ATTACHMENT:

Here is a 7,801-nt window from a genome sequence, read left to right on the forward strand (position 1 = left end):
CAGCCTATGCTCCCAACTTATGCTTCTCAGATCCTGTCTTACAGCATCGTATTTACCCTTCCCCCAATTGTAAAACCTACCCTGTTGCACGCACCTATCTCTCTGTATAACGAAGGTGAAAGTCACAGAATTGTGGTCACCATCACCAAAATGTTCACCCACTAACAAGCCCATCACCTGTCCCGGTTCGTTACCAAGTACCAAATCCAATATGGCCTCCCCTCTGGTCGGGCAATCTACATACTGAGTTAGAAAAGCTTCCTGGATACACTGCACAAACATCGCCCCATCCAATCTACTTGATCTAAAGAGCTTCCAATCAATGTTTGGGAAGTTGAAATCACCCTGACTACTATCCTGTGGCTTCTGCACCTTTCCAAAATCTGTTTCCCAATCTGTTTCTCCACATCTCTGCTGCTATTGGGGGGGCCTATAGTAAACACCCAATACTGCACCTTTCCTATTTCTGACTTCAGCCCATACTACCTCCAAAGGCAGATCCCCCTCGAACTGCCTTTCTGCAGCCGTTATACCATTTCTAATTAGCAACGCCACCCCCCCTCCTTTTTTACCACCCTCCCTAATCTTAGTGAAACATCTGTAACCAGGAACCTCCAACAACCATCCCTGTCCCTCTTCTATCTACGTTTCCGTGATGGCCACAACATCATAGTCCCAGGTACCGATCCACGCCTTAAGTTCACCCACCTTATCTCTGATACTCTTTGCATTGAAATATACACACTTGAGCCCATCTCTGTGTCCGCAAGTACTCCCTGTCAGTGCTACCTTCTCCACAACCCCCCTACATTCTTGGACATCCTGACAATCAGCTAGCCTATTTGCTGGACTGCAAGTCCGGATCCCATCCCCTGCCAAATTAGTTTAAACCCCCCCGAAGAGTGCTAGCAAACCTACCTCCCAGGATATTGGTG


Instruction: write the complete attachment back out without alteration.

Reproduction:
Here is a 7,801-nt window from a genome sequence, read left to right on the forward strand (position 1 = left end):
CAGCCTATGCTCCCAACTTATGCTTCTCAGATCCTGTCTTACAGCATCGTATTTACCCTTCCCCCAATTGTAAAACCTACCCTGTTGCACGCACCTATCTCTCTGTATAACGAAGGTGAAAGTCACAGAATTGTGGTCACCATCACCAAAATGTTCACCCACTAACAAGCCCATCACCTGTCCCGGTTCGTTACCAAGTACCAAATCCAATATGGCCTCCCCTCTGGTCGGGCAATCTACATACTGAGTTAGAAAAGCTTCCTGGATACACTGCACAAACATCGCCCCATCCAATCTACTTGATCTAAAGAGCTTCCAATCAATGTTTGGGAAGTTGAAATCACCCTGACTACTATCCTGTGGCTTCTGCACCTTTCCAAAATCTGTTTCCCAATCTGTTTCTCCACATCTCTGCTGCTATTGGGGGGGCCTATAGTAAACACCCAATACTGCACCTTTCCTATTTCTGACTTCAGCCCATACTACCTCCAAAGGCAGATCCCCCTCGAACTGCCTTTCTGCAGCCGTTATACCATTTCTAATTAGCAACGCCACCCCCCCTCCTTTTTTACCACCCTCCCTAATCTTAGTGAAACATCTGTAACCAGGAACCTCCAACAACCATCCCTGTCCCTCTTCTATCTACGTTTCCGTGATGGCCACAACATCATAGTCCCAGGTACCGATCCACGCCTTAAGTTCACCCACCTTATCTCTGATACTCTTTGCATTGAAATATACACACTTGAGCCCATCTCTGTGTCCGCAAGTACTCCCTGTCAGTGCTACCTTCTCCACAACCCCCCTACATTCTTGGACATCCTGACAATCAGCTAGCCTATTTGCTGGACTGCAAGTCCGGATCCCATCCCCTGCCAAATTAGTTTAAACCCCCCCGAAGAGTGCTAGCAAACCTACCTCCCAGGATATTGGTG